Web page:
Also, the producer said the film will be getting a theatrical distribution in November from IFC, so that pretty much seals the Criterion speculation for me.

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Re: Soderbergh B-sides

#43 Post by Zumpano » Sun May 09, 2010 2:42 pm

domino harvey wrote:Also, the producer said the film will be getting a theatrical distribution in November from IFC, so that pretty much seals the Criterion speculation for me.
So, now we can speculate whether this release will be part of a Gray box set or not. Thanks for the recap/review of the film, btw.

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Re: Soderbergh B-sides

#44 Post by Jacey Cockrobin » Wed Jun 02, 2010 11:05 am

Cosmic Bus wrote:...Or the recut. Didn't Soderbergh finish up a new cut of Kafka late last year?
Kafka update- not due for a couple years, new reshoots, vague hint at Criterion release?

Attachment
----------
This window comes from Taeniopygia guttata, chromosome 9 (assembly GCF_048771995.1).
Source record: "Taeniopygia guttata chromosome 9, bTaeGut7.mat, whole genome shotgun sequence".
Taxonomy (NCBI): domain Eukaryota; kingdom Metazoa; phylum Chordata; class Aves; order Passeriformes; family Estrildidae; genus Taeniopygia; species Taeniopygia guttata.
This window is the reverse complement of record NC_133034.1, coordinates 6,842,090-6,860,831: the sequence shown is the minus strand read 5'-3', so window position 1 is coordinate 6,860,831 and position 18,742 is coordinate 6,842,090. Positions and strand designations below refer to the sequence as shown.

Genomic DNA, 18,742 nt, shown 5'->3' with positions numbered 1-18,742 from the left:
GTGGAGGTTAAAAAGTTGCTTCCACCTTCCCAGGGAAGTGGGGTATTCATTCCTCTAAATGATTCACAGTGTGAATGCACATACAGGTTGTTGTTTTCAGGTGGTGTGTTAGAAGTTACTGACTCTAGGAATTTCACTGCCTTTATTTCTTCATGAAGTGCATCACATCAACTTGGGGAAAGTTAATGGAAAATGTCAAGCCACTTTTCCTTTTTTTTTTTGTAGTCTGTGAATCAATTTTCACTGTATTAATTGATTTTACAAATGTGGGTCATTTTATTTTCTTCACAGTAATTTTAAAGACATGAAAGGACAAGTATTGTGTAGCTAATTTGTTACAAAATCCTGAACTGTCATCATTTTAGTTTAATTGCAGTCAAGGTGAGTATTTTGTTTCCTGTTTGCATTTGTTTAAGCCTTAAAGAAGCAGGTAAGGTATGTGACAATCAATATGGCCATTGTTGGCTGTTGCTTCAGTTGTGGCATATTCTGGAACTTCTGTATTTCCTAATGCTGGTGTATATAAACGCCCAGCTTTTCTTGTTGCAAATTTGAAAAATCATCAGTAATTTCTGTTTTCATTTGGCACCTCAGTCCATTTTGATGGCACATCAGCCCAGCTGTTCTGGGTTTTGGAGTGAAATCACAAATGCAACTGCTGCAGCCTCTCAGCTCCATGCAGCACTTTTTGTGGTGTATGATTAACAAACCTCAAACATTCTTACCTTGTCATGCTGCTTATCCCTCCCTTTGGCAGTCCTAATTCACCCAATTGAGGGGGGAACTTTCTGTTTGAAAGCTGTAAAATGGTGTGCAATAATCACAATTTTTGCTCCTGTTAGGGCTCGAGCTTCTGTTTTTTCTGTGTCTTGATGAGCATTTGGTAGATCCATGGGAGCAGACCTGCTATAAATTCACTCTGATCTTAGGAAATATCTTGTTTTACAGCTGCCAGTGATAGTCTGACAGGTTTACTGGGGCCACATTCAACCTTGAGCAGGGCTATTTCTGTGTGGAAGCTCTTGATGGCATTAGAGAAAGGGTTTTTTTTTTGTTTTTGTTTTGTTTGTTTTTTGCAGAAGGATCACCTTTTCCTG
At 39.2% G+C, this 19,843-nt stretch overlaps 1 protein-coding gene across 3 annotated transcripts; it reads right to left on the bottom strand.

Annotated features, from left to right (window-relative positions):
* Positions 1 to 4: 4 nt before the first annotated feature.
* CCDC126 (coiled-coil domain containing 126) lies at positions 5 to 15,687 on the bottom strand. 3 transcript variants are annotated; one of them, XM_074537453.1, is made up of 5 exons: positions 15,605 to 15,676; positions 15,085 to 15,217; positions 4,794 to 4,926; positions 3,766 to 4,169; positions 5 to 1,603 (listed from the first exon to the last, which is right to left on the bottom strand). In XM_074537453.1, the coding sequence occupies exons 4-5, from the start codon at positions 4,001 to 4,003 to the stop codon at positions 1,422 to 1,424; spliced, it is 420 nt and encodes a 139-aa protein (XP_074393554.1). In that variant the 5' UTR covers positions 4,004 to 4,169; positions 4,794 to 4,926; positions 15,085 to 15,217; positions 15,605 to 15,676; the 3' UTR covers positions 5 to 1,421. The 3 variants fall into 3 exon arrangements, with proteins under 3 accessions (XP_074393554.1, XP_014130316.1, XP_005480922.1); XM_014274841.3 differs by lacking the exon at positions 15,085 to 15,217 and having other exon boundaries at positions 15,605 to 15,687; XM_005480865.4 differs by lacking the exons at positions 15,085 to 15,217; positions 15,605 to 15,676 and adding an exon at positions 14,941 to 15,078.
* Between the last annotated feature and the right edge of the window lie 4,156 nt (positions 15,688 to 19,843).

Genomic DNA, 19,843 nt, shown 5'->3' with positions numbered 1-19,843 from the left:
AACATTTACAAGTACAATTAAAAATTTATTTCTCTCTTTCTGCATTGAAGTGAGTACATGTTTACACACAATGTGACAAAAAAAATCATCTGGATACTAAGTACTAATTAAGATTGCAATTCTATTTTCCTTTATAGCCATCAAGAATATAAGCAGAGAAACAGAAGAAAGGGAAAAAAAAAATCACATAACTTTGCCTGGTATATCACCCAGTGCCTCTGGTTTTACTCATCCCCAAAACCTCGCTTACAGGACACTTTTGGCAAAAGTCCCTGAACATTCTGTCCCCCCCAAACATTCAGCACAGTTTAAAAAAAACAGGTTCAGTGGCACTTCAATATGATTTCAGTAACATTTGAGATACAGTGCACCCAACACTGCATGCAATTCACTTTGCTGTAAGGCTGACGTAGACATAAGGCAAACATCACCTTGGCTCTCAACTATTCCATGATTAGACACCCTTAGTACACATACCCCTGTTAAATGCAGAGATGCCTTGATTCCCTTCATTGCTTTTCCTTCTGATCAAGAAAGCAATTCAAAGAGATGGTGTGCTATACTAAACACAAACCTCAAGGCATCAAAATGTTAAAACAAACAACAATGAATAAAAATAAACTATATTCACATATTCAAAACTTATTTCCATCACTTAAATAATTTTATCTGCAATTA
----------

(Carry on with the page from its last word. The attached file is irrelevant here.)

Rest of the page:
http://www.rowthree.com/2010/05/19/dire ... n-the-way/" onclick="window.open(this.href);return false;

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Re: Soderbergh B-sides

#45 Post by karmajuice » Thu Sep 09, 2010 7:59 pm

I meant to post this almost a month ago, back when I saw it, but I didn't get around to it. I figure it's still worth mentioning, though, so here goes.

Saw a screening of And Everything is Going Fine with Soderbergh in attendance. I went in blind, hardly knowing who Spalding Gray was (I was aware of him, but had never seen any of his monologues). My thoughts on the film itself more or less resemble domino's. During the Q&A after the film, Soderbergh seemed ambivalent about the film. He explained that he was very pre-occupied with form and wondered, making a documentary for the first time, what he might be able to do with the form that hadn't been done before (he cited Flaherty, Koppel, and Morris as admirable antecedents). He was glad to venture into the territory, but he expressed doubt about returning to it.